In Oguguo v. Wells Fargo Bank, NA, et al., No. 14-cv-2383, 2016 WL 3041853 (D.N.J. May 27, 2016), the United States District Court for the District of New Jersey considered a customer’s duty to timely report unauthorized transactions on their account. Plaintiffs Constance Oguguo (“Oguguo”) and Nkecchi Osuji (“Osuji,” together with Oguguo, “Plaintiffs’) sought reimbursement of $160,645 withdrawn from Osuji’s account at defendant Wells Fargo (the “Account”) to pay six allegedly forged checks between May and July 2012. The checks were made payable to Metal Building Associates and deposited in defendant Michael Stephen’s business account bearing that name at defendant PNC Bank. Osuji contends that she never authorized the checks and had no knowledge until August 14, 2016, when a Wells Fargo representative called to report an overdraft on the Account. Osuji contended that all of the funds deposited in the Account came from Oguguo and Osuji never made any withdrawals. Wells Fargo initiated an investigation based on Osuji’s affidavit of check fraud, but denied the claim because it took too long to report the alleged fraud. Osuji’s Customer Account Agreement required notice within thirty days from the date that Wells Fargo mailed, or otherwise made available the account statement and also disclaimed liability by the same wrongdoer that could have been prevented by timely notice. Plaintiffs filed suit against Wells Fargo and PNC Bank for, among other things, violation of New Jersey’s Uniform Commercial Code (the “UCC”).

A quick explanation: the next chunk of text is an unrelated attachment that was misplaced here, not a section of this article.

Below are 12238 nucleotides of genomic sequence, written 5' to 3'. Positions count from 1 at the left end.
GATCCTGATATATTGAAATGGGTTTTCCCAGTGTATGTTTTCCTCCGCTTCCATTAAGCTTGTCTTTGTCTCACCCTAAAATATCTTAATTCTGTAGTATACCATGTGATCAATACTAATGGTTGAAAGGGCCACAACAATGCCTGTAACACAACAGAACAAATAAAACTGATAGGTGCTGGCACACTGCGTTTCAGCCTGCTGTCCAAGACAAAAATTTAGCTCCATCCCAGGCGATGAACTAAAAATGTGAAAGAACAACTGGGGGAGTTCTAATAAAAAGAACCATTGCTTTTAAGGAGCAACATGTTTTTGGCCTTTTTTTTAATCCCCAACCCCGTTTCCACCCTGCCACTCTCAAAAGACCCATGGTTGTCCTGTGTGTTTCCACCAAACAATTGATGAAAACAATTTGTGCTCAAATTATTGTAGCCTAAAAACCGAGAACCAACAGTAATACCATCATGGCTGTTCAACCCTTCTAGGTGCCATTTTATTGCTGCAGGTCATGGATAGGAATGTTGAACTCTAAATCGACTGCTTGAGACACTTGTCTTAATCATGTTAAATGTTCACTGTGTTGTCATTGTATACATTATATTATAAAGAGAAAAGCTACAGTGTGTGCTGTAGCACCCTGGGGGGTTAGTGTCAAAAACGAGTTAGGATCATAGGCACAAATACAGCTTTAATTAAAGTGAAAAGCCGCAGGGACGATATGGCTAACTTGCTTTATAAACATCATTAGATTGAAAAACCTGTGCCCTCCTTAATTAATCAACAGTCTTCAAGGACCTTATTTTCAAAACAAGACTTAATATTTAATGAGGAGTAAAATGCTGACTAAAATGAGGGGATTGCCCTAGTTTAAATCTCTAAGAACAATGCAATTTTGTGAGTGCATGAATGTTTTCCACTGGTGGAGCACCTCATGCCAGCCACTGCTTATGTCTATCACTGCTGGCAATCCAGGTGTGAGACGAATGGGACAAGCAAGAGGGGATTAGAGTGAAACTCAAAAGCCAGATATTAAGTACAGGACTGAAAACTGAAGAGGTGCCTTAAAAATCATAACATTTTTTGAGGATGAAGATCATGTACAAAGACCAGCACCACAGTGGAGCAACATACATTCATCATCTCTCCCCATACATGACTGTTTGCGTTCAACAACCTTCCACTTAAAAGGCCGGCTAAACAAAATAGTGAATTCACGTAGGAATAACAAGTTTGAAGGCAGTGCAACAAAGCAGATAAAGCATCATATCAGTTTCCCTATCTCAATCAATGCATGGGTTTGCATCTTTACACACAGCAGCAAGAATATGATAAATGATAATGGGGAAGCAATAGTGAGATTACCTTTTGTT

Wells Fargo and PNC Bank moved for summary judgment. On the claims asserted against Wells Fargo, the District Court found that under the UCC the initial liability falls on a bank for a forged check, but can be shifted to a customer if the bank makes available its statements and the customer fails to timely report the fraud. The District Court found that Wells Fargo made the first two statements available online and then mailed the second two statements. Although Osuji denied receiving the statements, the District Court found that, absent proof to the contrary, Wells Fargo’s mailing of the statements satisfied its obligation. The District Court then found that the 30-day requirement in the Customer Account Agreement was not unreasonable given the UCC’s recognition that one of the most serious consequences of failure of the customer to comply with notice provisions is the missed opportunity to report losses. The District Court determined that Osuji’s failure to timely report the first two checks resulted in future losses that may have been prevented and any subsequent checks by the same wrongdoer were precluded from recovery. However, with respect to the final check on June 25, 2012, even if Osuji had reviewed her June 11, 2012 statement and objected within 30 days that may not have prevented the fraud with respect to the final check, leaving the bank potentially liable for such loss. Thus, the District Court granted summary judgment in favor of Wells Fargo with respect to all but the last check. 

On Plaintiffs’ claims against PNC Bank for breach of the present warranty, the District Court found that the presentment warranty under the UCC is made to the drawee – i.e., the person ordered in a check to make payment, here, Wells Fargo. Thus, Plaintiffs had no right to assert a presentment warranty. Further, the pleadings made plain that Plaintiffs were really seeking to hold PNC Bank liable for negligently opening the account of Metal Building Associates due to improper documentation. Any negligence claim, however, is barred by the UCC. Therefore, the District Court granted summary judgment in favor of PNC Bank on Plaintiffs’ claims.